In 2005, Price curated "Grey Flags" at Friedrich Petzel Gallery, a group show including Richard Artschwager,[51] Wade Guyton, Georg Herold, Joan Jonas, and David Lieske.


  • Books of Ice (Los Angeles: Ooga Booga, 2016)
  • F*ck Seth Price. New York: Leopard Press. 2015
  • "Lecture on the Extra Part," Texte Zur Kunst, no. 99 (September 2015)
  • Nothing More (published to, 2015)
  • How to Disappear in America, 3rd ed., Leopard Press, New York, 2015
  • Drawings: Studies For Works 2000–2015, Petzel Gallery, New York, Koenig, London, 2015
  • Folklore U.S. Published by Koenig Books Ltd., Serpentine Gallery, London. 2014
  • 2000 Words Published by The DESTE Foundation for Contemporary Art. 2014
  • Wade Guyton, Seth Price Photographic Objects. Kehrer, Heidelberg, Berlin. 2012
  • How to Disappear in America, 2nd ed., Leopard Press, New York, 2011
  • Price, Seth. Published by JRP | Ringier. 2010
  • Was Ist Los, 38th Street Publishers, 2010
  • Die Nuller Jahre, Press Release, Capitain Petzel, Berlin, 2010
  • Teen Image (first published to, 2009)
  • Seth Price: Museo D'Arte Moderna Di Bologna. Museo D'Arte Moderna Di Bologna, Bologna. 2009
  • For a Friend, New York: Reena Spaulings Fine Art. 2009
  • How to Disappear in America. New York: Leopard Press. 2008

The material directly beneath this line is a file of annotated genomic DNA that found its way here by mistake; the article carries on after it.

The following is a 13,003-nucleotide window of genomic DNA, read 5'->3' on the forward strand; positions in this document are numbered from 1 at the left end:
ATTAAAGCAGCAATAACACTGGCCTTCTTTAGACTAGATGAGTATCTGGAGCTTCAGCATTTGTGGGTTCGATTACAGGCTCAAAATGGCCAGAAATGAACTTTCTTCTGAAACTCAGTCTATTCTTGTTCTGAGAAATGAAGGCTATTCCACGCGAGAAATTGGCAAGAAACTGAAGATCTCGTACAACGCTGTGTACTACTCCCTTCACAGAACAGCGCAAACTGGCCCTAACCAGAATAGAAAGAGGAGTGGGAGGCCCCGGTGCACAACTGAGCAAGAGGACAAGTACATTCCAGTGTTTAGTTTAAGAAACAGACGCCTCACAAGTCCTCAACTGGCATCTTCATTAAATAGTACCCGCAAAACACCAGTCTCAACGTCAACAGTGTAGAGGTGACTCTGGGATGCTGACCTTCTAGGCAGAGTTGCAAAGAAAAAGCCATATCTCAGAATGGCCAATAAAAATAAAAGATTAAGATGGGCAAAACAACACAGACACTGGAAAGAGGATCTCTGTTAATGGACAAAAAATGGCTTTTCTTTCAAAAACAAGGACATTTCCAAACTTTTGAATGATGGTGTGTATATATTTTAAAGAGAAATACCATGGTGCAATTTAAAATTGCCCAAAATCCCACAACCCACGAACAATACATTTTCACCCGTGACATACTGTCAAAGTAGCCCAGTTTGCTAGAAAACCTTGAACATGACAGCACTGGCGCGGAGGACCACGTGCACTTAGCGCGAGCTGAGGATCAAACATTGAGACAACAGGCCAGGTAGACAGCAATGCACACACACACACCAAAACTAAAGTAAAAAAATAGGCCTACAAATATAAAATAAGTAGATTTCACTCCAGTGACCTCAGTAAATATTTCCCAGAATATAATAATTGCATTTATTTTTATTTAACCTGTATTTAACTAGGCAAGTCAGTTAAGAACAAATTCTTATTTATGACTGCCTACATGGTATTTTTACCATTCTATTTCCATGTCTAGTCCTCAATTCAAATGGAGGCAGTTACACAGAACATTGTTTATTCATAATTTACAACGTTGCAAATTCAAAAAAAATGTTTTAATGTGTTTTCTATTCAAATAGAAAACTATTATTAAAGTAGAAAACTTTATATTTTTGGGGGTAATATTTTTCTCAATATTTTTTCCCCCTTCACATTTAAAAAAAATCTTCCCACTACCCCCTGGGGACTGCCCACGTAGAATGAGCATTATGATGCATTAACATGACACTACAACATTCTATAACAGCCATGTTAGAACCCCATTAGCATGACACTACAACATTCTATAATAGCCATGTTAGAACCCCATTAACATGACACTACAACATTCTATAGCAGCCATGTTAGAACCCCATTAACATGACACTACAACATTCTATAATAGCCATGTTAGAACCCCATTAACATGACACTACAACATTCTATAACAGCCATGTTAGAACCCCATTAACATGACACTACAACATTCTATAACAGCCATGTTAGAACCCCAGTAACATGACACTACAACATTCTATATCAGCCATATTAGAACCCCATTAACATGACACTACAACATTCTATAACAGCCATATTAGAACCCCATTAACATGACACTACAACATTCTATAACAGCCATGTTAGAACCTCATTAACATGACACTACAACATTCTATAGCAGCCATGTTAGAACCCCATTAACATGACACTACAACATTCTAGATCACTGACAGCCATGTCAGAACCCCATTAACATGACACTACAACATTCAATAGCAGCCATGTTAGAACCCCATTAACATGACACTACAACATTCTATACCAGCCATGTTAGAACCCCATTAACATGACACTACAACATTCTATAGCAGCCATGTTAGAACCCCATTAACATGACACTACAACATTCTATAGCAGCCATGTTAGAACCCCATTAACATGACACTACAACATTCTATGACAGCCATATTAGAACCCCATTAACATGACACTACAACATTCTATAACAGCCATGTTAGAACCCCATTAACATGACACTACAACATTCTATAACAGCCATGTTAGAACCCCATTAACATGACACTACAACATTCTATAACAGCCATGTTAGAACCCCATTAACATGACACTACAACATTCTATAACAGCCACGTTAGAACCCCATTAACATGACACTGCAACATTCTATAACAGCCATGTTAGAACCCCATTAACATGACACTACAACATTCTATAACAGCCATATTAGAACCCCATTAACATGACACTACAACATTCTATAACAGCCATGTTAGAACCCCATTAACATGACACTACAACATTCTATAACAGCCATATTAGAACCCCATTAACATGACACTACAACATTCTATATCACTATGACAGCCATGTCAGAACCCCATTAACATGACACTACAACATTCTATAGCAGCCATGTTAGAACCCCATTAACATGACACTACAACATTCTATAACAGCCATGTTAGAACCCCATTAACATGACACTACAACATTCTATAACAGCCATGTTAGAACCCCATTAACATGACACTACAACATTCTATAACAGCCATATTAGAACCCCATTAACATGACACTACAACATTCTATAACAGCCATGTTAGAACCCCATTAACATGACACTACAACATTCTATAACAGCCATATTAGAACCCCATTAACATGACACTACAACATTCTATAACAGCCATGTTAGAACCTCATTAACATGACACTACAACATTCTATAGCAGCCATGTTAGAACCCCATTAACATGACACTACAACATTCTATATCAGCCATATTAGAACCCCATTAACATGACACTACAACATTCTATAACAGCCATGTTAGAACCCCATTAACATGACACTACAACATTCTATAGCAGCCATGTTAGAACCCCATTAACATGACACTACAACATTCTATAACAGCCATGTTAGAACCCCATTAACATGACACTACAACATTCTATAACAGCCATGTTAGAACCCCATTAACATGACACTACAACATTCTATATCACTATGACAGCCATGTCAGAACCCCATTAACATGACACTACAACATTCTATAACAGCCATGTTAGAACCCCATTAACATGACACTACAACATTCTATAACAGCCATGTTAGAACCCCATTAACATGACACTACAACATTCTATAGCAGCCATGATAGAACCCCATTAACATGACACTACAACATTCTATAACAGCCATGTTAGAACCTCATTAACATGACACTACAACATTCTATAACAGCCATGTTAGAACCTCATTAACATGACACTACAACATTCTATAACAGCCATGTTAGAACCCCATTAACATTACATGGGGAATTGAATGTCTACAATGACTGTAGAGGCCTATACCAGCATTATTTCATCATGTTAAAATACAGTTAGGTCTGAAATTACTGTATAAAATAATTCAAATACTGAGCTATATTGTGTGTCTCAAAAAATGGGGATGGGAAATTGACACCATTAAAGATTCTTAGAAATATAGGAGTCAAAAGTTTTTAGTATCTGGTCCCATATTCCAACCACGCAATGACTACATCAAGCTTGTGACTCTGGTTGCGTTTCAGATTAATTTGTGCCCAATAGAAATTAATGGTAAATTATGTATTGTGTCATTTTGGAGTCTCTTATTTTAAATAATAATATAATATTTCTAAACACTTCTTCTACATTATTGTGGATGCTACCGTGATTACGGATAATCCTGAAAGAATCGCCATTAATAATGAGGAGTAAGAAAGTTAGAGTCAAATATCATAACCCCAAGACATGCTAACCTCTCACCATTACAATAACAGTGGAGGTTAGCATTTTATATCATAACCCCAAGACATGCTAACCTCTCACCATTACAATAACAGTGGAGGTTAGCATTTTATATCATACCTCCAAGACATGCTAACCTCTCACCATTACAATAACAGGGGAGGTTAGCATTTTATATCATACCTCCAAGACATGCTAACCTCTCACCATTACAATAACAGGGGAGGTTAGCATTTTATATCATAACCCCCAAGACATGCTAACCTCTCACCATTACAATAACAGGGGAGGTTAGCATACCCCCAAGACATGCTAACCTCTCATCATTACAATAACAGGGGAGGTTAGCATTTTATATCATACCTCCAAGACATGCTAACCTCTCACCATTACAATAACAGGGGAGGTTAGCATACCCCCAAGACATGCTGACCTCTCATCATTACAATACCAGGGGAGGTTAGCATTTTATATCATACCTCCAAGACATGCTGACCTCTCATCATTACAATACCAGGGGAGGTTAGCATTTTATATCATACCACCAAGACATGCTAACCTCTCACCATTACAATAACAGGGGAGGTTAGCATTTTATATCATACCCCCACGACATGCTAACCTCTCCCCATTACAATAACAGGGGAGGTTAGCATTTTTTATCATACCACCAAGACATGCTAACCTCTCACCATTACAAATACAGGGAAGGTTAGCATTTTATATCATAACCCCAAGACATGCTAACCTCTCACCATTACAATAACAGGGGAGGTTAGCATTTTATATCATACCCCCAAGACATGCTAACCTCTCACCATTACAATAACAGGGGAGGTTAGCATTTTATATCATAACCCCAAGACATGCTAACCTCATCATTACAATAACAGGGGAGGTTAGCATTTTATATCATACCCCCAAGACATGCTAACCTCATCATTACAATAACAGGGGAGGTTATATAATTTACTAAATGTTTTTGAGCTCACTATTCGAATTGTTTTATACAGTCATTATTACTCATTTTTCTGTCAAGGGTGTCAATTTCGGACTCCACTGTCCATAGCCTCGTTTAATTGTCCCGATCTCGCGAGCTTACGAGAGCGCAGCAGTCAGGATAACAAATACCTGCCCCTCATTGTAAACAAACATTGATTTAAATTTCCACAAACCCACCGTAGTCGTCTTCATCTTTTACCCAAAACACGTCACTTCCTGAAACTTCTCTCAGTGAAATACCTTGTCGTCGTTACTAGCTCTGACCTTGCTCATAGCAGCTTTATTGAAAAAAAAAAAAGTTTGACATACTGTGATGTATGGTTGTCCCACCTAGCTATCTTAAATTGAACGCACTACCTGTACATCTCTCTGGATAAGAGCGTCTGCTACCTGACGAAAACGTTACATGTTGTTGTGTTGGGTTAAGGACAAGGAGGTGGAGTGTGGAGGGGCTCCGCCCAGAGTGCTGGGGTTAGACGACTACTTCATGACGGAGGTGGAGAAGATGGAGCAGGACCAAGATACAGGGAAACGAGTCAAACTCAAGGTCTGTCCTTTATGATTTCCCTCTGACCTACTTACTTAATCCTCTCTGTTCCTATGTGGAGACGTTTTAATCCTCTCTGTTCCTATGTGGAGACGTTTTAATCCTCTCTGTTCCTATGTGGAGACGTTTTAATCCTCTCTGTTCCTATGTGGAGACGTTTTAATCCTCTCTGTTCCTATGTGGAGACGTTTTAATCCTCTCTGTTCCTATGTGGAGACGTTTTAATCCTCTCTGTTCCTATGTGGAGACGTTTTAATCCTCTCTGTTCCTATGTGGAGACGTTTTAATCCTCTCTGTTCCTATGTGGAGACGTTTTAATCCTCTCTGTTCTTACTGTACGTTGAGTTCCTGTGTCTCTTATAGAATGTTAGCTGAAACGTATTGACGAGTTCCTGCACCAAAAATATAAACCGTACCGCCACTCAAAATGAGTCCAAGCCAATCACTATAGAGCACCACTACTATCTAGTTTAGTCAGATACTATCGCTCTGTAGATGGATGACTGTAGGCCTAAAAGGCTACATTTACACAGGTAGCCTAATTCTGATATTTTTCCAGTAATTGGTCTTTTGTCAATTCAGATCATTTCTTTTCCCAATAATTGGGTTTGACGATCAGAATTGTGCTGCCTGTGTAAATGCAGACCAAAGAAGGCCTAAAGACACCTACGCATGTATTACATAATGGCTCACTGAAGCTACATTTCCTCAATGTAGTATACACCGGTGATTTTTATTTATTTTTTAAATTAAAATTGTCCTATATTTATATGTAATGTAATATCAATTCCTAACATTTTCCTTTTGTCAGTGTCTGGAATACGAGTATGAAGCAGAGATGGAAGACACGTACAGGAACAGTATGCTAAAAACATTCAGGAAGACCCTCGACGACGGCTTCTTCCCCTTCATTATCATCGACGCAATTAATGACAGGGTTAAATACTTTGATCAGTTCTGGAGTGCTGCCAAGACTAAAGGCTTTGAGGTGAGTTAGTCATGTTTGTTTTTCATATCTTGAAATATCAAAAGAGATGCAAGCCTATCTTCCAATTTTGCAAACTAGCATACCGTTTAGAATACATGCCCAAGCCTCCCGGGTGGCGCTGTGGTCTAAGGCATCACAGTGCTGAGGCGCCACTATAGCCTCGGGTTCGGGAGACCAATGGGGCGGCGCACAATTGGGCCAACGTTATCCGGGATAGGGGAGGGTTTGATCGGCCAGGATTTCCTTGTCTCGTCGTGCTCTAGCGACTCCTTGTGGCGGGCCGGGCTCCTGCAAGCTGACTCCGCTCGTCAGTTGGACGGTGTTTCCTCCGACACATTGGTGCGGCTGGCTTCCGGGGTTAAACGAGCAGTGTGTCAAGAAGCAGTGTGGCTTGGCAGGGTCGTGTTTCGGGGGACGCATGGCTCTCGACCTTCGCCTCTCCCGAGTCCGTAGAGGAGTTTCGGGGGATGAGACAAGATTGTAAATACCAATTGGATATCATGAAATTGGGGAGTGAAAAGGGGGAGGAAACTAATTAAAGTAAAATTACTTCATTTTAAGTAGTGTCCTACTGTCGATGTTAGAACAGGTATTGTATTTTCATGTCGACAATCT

• Freelance Stenographer, with Kelley Walker, self-published, 2007
  • Guyton, Price, Smith, Walker, ed. Beatrix Ruf, exh. cat., Kunsthalle Zurich, Zurich (self-published, 2007)
  • “8-4 9-5 10-6 11-7”, 2nd ed., New York for Parcours 2014, Art Basel 45, Petzel, 2007
  • Continuous Project #12, ed. Suzanne Cotter (London: Modern Art Oxford, 2007)
  • Continuous Project #8, ed. Bettina Funcke (Paris: CNEAI, 2006)
  • Continuous Project #7 (Vienna: Parabol AM, 2006)
  • Grey Flags, ed. Bettina Funcke, New York: Sculpture Center, 2006
  • Continuous Project Bulletin #1–7 (Paris: CNEAI, 2006)
  • Notes on This Show (self-published, 2006)
  • Décor Holes, self-published and distributed with Akademische, 2003–5, Décor Holes LP, 2006
  • People with No Heads v. People with the Heads of Animals, Pacemaker 11, Toastink Press, Paris, 2006
  • 1000 Words: Joan Jonas, Artforum, November 2006, pp. 270–271
  • Industrielle Faust (Psychose), Spike Art Quarterly, p. 111, 2005
  • Sports,” The Uncertain States of America Reader, American Art in the 3rd Millennium, Astrup    Fearnley Museum of Modern Art, Oslo, pp. 86–87, 2005
  • Sports, NYFA Current (, June 15, 2005
  • “Source unique le clan du suicide ‘Au natural,’” in Packaging, Forde, Geneva, 2005
  • Poems. One Star Press, Paris. 2004
  • Three in One Book (with Josh Smith), self-published, 2004
  • Global Taste, with Josh Smith, self-published, 2004
  • OK, Just Send Me the Bill, self-published, 2004
  • Was Ist Los. Published by 38th Street Publishers. 2003–05
  • Untitled Black Book, with Josh Smith, self-published, 2003
  • Stay At Home/Go Home, published to, 2003